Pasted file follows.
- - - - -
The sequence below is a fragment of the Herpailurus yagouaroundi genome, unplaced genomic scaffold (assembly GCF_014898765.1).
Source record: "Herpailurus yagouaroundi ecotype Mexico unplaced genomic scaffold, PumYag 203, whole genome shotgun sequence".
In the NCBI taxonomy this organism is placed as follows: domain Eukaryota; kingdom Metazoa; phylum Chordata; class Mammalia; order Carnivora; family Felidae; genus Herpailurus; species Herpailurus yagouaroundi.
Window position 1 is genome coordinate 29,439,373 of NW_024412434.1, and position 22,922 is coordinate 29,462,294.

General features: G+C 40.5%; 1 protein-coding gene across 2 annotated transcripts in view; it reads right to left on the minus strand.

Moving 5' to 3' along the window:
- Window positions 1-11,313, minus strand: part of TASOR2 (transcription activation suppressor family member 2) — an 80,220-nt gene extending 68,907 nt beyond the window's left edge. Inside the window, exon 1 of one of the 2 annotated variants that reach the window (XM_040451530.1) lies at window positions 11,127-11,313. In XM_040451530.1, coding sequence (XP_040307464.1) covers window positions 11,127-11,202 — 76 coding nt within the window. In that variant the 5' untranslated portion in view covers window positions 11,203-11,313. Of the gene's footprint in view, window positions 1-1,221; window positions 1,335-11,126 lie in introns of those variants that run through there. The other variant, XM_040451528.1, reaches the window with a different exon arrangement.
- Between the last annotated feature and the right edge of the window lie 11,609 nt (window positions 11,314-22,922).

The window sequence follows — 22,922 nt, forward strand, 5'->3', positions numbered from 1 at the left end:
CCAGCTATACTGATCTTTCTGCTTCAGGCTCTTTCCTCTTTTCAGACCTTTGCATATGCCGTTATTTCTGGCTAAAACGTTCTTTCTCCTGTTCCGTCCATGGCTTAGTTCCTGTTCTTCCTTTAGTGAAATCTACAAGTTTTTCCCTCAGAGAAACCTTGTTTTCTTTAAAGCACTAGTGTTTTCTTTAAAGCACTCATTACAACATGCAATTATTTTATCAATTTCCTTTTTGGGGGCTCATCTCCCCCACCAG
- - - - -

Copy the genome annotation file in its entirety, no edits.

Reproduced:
The sequence below is a fragment of the Herpailurus yagouaroundi genome, unplaced genomic scaffold (assembly GCF_014898765.1).
Source record: "Herpailurus yagouaroundi ecotype Mexico unplaced genomic scaffold, PumYag 203, whole genome shotgun sequence".
In the NCBI taxonomy this organism is placed as follows: domain Eukaryota; kingdom Metazoa; phylum Chordata; class Mammalia; order Carnivora; family Felidae; genus Herpailurus; species Herpailurus yagouaroundi.
Window position 1 is genome coordinate 29,439,373 of NW_024412434.1, and position 22,922 is coordinate 29,462,294.

General features: G+C 40.5%; 1 protein-coding gene across 2 annotated transcripts in view; it reads right to left on the minus strand.

Moving 5' to 3' along the window:
- Window positions 1-11,313, minus strand: part of TASOR2 (transcription activation suppressor family member 2) — an 80,220-nt gene extending 68,907 nt beyond the window's left edge. Inside the window, exon 1 of one of the 2 annotated variants that reach the window (XM_040451530.1) lies at window positions 11,127-11,313. In XM_040451530.1, coding sequence (XP_040307464.1) covers window positions 11,127-11,202 — 76 coding nt within the window. In that variant the 5' untranslated portion in view covers window positions 11,203-11,313. Of the gene's footprint in view, window positions 1-1,221; window positions 1,335-11,126 lie in introns of those variants that run through there. The other variant, XM_040451528.1, reaches the window with a different exon arrangement.
- Between the last annotated feature and the right edge of the window lie 11,609 nt (window positions 11,314-22,922).

The window sequence follows — 22,922 nt, forward strand, 5'->3', positions numbered from 1 at the left end:
CCAGCTATACTGATCTTTCTGCTTCAGGCTCTTTCCTCTTTTCAGACCTTTGCATATGCCGTTATTTCTGGCTAAAACGTTCTTTCTCCTGTTCCGTCCATGGCTTAGTTCCTGTTCTTCCTTTAGTGAAATCTACAAGTTTTTCCCTCAGAGAAACCTTGTTTTCTTTAAAGCACTAGTGTTTTCTTTAAAGCACTCATTACAACATGCAATTATTTTATCAATTTCCTTTTTGGGGGCTCATCTCCCCCACCAG